Army Battle drills are initiated on a cue, such as an enemy action or the leader’s order,
and are a trained response to that stimulus.
They require minimal leader orders to accomplish and are vital to success in combat and critical to preserving life.
One of the best practices of the US military is the battle drill. Let’s look at what a battle drill is and how we might benefit from adopting this best practice into our civilian lives and careers.
Army Battle Drills List 2023
Below is a list of the US Army Battle Drills
|Battle Drill Number||Battle Drill Description|
|Battle Drill 1||React to Direct Fire Contact|
|Battle Drill 1A||Conduct a Squad Assault|
|Battle Drill 2||Conduct a Platoon Assault|
|Battle Drill 2A||Conduct a Squad Assault|
|Battle Drill 3||Break Contact|
|Battle Drill 4||React to Ambush|
|Battle Drill 5||Knock Out a Bunker|
|Battle Drill 6||Enter the Building/Clear the Room|
|Battle Drill 7||Enter a Trench to Secure a Foothold|
|Battle Drill 8||Conduct the Initial Breach of a Mined Wire Obstacle|
|Battle Drill 9||React to Indirect Fire|
|Battle Drill 10||React to a Chemical Attack|
|Battle Drill 11||React to an IED|
|Battle Drill 12||Dismount a BFV and ICV|
|Battle Drill 13||Mount a BFV and ICV|
|Battle Drill 14||Execute Action Right or Left While Mounted|
- BFV stands for Bradley Fighting Vehicle
- ICV stands for Infantry Carrier Vehicle.
- IED stand for Improvised Explosive Device
Battle Drill 1: React to Direct Fire Contact
Battle Drill 1 involves the immediate response of a squad to enemy fire.
This drill entails the following:
- Returning fire
- Seeking cover
- Communicating enemy location for coordinated counter-response.
Battle Drill 1A: Conduct a Squad Assault:
Battle Drill 1A, a squad is directed to neutralize an enemy position through direct assault.
This drill entails the following:
- Organizing the enemy
- Advancing the enemy
- Engaging the enemy
Understanding Battle Drills
A battle drill is nothing more than a drill. It’s a collective action that must be done quickly and/or sequentially in order to save time and get important things accomplished.
A battle drill is initiated because a trigger is met or on cue with minimal input from leaders and without the application of a deliberate decision-making process. It’s a trained response to a given stimulus.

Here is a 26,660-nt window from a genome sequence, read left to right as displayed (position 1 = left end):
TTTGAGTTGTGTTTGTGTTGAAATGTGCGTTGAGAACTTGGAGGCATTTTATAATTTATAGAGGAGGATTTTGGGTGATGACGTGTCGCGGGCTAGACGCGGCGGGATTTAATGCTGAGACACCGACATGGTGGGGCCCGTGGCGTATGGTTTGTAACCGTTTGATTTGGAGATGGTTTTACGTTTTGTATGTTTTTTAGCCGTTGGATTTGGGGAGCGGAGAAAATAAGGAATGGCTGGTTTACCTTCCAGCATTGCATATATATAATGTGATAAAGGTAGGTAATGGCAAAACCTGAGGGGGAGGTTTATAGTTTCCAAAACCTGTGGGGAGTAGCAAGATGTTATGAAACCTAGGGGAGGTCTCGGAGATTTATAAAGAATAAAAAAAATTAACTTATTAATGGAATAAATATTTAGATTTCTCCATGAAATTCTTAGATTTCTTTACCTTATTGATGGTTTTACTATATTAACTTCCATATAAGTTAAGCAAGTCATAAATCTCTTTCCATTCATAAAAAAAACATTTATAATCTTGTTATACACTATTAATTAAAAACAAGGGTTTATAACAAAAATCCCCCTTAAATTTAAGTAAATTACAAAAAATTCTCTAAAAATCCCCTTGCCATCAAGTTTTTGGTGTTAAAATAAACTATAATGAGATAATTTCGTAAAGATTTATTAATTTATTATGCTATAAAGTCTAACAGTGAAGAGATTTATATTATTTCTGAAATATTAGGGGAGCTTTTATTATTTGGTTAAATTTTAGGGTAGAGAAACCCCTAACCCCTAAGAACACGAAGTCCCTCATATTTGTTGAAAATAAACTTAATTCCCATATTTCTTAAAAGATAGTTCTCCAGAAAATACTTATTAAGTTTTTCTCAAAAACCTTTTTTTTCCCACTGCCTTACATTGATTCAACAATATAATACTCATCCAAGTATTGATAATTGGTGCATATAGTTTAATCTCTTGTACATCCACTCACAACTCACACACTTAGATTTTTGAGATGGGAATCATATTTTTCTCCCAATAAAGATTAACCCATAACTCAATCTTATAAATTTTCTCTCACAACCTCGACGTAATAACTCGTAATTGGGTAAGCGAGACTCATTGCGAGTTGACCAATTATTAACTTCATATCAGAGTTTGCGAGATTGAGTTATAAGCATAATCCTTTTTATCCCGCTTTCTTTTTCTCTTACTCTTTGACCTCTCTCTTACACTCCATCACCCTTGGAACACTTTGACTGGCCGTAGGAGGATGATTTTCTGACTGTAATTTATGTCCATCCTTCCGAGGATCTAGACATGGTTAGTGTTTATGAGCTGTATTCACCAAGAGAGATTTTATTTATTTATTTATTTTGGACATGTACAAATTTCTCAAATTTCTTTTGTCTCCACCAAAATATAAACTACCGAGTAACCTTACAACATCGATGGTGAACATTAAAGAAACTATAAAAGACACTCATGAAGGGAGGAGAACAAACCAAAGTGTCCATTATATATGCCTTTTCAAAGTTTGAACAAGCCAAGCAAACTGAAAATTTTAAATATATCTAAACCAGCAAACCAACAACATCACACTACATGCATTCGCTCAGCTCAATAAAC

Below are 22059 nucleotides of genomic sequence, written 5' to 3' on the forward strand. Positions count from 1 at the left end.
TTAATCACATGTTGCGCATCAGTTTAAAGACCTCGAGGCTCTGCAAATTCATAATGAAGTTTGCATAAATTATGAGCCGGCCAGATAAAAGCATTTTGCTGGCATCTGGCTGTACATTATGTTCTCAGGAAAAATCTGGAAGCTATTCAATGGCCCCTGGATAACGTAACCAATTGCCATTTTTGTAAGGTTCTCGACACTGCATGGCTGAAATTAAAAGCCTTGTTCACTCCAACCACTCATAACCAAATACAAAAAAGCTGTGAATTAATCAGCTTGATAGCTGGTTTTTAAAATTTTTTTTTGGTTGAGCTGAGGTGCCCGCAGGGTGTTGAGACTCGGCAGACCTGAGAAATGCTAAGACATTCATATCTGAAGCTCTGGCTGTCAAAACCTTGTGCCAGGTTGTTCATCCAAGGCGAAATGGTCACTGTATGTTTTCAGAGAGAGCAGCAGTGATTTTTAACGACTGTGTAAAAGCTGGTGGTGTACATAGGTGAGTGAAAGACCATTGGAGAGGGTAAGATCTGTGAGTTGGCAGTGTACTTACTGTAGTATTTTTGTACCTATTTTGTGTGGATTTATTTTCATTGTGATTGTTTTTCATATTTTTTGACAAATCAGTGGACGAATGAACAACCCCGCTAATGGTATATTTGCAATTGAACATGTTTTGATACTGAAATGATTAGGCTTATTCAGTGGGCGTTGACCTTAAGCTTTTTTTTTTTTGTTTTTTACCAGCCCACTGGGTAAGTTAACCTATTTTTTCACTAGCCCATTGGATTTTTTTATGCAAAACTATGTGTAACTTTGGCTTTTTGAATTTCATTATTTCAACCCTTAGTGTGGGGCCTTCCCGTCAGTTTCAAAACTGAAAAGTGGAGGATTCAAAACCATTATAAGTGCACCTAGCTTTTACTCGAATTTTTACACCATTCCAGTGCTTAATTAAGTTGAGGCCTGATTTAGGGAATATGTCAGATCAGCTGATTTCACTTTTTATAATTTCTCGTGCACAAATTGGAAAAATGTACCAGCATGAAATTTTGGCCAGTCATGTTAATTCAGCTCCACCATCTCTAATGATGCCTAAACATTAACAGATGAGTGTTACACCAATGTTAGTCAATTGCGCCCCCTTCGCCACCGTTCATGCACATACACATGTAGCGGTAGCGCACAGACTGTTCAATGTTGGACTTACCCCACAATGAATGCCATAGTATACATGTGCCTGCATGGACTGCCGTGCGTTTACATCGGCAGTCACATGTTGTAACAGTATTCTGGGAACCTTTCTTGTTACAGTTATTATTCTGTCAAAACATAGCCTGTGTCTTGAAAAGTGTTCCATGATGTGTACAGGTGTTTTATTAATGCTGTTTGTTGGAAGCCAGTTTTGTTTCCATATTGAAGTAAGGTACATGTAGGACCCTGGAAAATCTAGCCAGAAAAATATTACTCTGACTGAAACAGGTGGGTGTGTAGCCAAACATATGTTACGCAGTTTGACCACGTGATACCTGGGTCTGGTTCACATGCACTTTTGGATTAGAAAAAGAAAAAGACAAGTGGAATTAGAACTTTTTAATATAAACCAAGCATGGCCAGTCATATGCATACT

A battle drill is like an SOP, or standardized operating procedure, with the exception that it requires action, not just knowledge, on behalf of its participants.
Military Battle Drills
React to Contact
The first battle drill most soldiers are taught is “react to contact.” What this battle drill teaches you is what to do when someone is shooting at you.
The first thing you do when someone is shooting at you is to return well-aimed fire, and then you seek cover and concealment. Then you yell the direction and distance of the enemy.
This battle drill is rehearsed so many times that it becomes second nature. And so, when the time comes, and you’re under fire, you don’t freeze up or overthink what to do. You simply return fire so the bad guy stops shooting and ducks for cover.
Then you hit the ground or move for cover. And then you let everyone else in your team know that there’s an enemy fighting position 200 meters to your three o’clock.
The squad leader, team leader, or platoon leader can now maneuver the rest of his unit to close with and destroy the enemy.
Troops in Contact
Let’s move up to the headquarters. For a headquarters, the most important battle drill is “troops in contact” or “tick.”
This battle drill begins the instant that they get a radio report that one of their subordinate units is fighting with the bad guys. Everyone in the headquarters stops what they are doing and immediately executes their portion of the battle drill.